In order to identify IAH, different questionnaires and self-report measures are being used in clinical practice.7,8 Among these, despite some limitations, the Clarke test is one of the most frequently used, providing detailed assessment of IAH.7 This test encompasses eight questions regarding exposure to hypoglycaemia and a subjective estimation of the glycaemic threshold for the generation of symptoms and signs. The use of the Clarke questionnaire which was conceived in English requires its validation in a different language before its use in clinical practice and research purposes in non-English speaking populations.

We recently conducted and published the psychometric validation of the Clarke questionnaire in two different languages, Spanish and Catalan.9 In our study, we sought to evaluate the frequency of IAH using the Spanish version of the Clarke test in a free access diabetes-related web portal.

Patients and methods

We collected (March 2014–January 2015 inclusive) anonymous data from a free access Spanish version of the Clarke test previously uploaded in the website of the Fundación para la Diabetes (http://www.fundaciondiabetes.org/encuestas/box_encuesta_clarke.htm). This is a free access web portal for patients and health care professionals. In addition to the eight questions included in the questionnaire, on a previous page we asked for information regarding the type of diabetes (T1D, T2D, other types of diabetes, I do not know), age (four categories: 18–35; 36–55; 56–65 and >65 years old), and duration of the disease (five categories: <2; 2–5; 5–10; 10–15 and >15 years). In the Clarke Test a score <3 designates normal awareness; 3 indicates uncertain awareness and >4 designates IAH (Table 1). According to the Clarke test, severe hypoglycaemia is defined as episodes where the patient is unconscious or had a seizure and needed glucagon or intravenous glucose.

Table 1.

Spanish version of the Clarke test.9

1.  Escoja la categoría que mejor le describe (sólo una)
  (a)  Siempre tengo síntomas cuando mi azúcar en sangre está bajo.
  (b)  Algunas veces tengo síntomas cuando mi azúcar en sangre está bajo.
  (c)  Ya no tengo síntomas cuando mi azúcar en sangre está bajo.
2.  ¿Ha perdido alguno de los síntomas que solía presentar ante una bajada de
azúcar? (hipoglucemia)
  (a) Sí  (b) No           
3.  En los últimos seis meses, ¿Con qué frecuencia ha tenido episodios de
HIPOGLUCEMIA GRAVE SIN PERDIDA DE CONOCIMIENTO? (episodios en los que se ha sentido confundido, desorientado, cansado y sin posibilidad de tratar usted mismo la situación de hipoglucemia).
  (a) Nunca  (b) Una/dos veces  (c) 1 vez cada 2 meses  (d) Una vez al mes  (e) Más de una vez al mes.     
4.  En el último año, ¿Con qué frecuencia ha tenido episodios de
HIPOGLUCEMIA GRAVE CON PÉRDIDA DE CONOCIMIENTO? (episodios acompañados de pérdida de conciencia o convulsiones que hayan requerido la administración de glucagón o glucosa intravenosa).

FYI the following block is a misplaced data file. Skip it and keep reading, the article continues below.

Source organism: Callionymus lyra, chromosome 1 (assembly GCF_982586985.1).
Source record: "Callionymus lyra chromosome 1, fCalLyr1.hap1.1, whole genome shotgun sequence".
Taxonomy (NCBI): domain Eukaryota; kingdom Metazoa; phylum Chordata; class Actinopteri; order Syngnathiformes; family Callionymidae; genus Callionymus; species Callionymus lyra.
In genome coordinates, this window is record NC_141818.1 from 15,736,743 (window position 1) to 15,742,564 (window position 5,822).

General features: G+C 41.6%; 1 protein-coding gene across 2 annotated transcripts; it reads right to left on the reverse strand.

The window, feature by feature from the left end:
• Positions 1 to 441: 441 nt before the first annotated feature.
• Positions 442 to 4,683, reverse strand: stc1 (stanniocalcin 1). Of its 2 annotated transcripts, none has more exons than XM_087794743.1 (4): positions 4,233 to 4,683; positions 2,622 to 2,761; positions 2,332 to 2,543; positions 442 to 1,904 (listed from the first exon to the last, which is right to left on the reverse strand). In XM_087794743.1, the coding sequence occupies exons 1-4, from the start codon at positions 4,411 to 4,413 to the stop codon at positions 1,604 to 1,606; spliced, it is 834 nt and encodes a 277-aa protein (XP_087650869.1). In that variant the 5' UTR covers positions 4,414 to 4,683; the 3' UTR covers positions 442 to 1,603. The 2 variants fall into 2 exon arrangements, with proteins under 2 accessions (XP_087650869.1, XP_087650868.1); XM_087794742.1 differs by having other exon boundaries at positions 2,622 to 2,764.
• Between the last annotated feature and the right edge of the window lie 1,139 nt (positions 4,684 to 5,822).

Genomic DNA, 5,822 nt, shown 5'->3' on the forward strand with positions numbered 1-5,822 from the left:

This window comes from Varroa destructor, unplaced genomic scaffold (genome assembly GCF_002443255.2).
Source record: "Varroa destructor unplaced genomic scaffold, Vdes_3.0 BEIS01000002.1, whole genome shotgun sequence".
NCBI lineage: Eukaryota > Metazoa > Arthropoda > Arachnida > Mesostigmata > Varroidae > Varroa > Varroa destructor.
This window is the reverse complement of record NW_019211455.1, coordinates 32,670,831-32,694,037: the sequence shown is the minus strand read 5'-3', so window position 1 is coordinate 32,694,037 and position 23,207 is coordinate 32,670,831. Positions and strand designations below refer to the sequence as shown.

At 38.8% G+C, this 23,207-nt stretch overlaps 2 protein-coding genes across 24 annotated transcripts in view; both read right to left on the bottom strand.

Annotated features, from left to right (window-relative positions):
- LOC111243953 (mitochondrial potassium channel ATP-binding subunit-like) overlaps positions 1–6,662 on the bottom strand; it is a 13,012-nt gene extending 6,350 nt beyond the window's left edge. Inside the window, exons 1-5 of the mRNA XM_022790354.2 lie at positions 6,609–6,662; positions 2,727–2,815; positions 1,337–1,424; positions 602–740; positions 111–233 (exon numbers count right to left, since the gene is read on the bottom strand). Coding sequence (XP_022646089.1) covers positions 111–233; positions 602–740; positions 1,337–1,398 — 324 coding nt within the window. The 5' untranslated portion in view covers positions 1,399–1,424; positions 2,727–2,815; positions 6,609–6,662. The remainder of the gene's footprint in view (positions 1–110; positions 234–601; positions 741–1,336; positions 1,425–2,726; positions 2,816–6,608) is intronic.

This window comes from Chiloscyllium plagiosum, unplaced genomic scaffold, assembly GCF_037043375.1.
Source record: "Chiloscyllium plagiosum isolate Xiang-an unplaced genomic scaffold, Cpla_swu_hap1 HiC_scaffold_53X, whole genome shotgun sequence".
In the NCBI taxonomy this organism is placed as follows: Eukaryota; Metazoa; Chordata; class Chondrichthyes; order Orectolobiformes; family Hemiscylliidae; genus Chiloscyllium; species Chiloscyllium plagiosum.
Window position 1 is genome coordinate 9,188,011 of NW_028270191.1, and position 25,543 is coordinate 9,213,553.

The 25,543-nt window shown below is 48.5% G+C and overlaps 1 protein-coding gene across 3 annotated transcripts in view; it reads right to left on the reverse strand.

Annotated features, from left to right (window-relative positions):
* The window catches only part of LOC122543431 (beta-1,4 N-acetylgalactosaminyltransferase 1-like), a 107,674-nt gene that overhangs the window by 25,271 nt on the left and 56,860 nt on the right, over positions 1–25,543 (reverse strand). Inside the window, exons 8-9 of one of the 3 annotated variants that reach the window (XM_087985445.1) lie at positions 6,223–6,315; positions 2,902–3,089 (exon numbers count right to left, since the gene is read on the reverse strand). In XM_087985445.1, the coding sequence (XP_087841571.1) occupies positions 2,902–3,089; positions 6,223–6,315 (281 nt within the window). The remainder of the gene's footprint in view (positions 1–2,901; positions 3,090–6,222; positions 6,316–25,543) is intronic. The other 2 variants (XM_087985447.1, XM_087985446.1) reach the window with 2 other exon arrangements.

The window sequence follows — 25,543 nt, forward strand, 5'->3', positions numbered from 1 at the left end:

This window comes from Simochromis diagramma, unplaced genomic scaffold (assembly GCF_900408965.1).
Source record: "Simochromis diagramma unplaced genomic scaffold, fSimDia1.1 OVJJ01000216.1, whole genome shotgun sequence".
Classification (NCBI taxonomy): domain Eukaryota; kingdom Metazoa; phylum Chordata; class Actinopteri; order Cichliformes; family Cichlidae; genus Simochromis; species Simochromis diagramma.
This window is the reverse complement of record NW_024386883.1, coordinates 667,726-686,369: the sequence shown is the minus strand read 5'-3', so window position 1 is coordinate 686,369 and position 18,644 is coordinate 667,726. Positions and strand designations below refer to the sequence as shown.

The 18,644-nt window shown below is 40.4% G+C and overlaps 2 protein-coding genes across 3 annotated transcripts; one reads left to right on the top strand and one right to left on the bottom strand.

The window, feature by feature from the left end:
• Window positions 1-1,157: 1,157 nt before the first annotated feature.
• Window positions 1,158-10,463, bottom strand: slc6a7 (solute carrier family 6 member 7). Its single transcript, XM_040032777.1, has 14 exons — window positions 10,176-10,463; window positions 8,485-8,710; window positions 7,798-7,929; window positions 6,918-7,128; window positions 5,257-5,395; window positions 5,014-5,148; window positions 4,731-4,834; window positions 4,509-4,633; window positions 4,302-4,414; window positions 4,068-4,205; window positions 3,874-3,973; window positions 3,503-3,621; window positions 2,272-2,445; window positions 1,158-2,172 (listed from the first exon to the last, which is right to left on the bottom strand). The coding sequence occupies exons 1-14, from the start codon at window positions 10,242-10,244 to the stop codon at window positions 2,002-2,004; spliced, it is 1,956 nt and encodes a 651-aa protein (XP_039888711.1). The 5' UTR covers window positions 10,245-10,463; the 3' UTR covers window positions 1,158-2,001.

(a) Nunca  (b) 1 vez  (c) 2 veces  (d) 3 veces  (e) 5 veces  (f) 6 veces  (g) 7 veces 
  (h) 8 veces  (i) 9 veces  (j) 10 veces  (k) 11 veces  (l) 12 veces o más     
5.  En el último mes, ¿Con qué frecuencia ha tenido lecturas inferiores a 70mg/dl con síntomas?
  (a) Nunca  (b) de 1 a 3 veces  (c) 2 ó 3 veces/semana  (d) 4 ó 5 veces/semana  (e) Casi cada día     
6.  En el último mes, ¿con qué frecuencia ha tenido lecturas inferiores a 70mg/dl sin síntomas?
  (a) Nunca  (b) De 1 a 3 veces  (c) 2 ó 3 veces/semana  (d) 4 ó 5 veces/semana  (e) Casi cada día     
7.  ¿Hasta cuánto ha de bajar su azúcar en sangre para notar síntomas?
  (a) 60–69mg/dl  (b) 50–59mg/dl  (c) 40–49mg/dl  (d) inferior a 40mg/dl       
8.  ¿Hasta qué punto puede decir por sus síntomas que su azúcar en sangre es bajo?
  (a) Nunca  (b) Casi nunca  (c) Algunas veces  (d) Casi siempre  (e) Siempre     
Cálculo de la puntuación:
Preguntas 1: b ó c=R
Pregunta 2: a=R
Pregunta 3: b, c, d, e (cualquiera de ellas)=R
Pregunta 4: b, c, d, e, f, g, h, i, j, k, l (cualquiera de ellas)=R
Pregunta 5 y 6: respuesta pregunta 5<respuesta pregunta 6=R
Pregunta 7: c ó d=R
Pregunta 8: a, b ó c=R
La suma total de R determina el grado de percepción del paciente frente a la hipoglucemia:
1-2 R=percepción normal;
3 R=percepción de categoría indeterminada;
>3R percepción anormal ante una situación de hipoglucemia (hipoglucemia desapercibida)

Results are presented as mean±SD or %. Comparisons were performed using the Student's t-test or an ANOVA for repeated measurements. Comparisons between proportions were made with a Chi-square test. A p value <0.05 was considered statistically significant. All statistical calculations were performed using the Statistical Package for Social Science (SPSS, v 19.0) for personal computers.

Results